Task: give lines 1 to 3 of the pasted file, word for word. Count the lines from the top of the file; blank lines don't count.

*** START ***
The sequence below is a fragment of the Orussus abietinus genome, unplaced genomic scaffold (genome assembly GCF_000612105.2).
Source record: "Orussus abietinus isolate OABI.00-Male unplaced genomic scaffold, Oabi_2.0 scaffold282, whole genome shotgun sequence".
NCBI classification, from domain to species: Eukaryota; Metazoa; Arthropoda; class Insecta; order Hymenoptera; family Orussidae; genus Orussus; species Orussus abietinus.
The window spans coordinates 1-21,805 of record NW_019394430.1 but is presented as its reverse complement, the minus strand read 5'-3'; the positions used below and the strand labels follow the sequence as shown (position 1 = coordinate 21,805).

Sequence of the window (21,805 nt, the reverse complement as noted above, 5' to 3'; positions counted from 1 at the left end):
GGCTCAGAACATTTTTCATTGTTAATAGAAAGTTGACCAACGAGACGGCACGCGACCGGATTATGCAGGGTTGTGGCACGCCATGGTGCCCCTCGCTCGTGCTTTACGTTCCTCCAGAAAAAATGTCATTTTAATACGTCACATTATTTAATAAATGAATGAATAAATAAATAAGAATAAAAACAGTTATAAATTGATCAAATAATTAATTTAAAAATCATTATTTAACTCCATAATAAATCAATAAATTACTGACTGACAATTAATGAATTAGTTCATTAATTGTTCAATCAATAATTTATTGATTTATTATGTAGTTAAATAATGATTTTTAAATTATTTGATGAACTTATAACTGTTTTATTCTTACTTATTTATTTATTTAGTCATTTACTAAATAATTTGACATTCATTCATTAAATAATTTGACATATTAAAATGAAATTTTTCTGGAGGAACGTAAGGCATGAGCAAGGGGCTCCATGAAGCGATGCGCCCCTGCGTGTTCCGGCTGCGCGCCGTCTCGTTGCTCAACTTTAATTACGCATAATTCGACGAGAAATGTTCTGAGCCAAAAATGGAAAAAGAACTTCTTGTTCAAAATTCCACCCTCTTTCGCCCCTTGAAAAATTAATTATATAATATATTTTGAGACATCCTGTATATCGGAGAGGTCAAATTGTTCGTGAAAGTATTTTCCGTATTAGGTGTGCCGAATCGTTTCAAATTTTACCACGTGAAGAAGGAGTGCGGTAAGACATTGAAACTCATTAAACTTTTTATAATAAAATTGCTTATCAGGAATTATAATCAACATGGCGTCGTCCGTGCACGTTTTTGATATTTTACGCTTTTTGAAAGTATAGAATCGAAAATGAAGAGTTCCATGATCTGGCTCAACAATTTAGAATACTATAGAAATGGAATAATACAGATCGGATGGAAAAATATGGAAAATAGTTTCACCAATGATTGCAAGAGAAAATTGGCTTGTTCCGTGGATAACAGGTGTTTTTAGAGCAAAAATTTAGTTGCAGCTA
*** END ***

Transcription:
The sequence below is a fragment of the Orussus abietinus genome, unplaced genomic scaffold (genome assembly GCF_000612105.2).
Source record: "Orussus abietinus isolate OABI.00-Male unplaced genomic scaffold, Oabi_2.0 scaffold282, whole genome shotgun sequence".
NCBI classification, from domain to species: Eukaryota; Metazoa; Arthropoda; class Insecta; order Hymenoptera; family Orussidae; genus Orussus; species Orussus abietinus.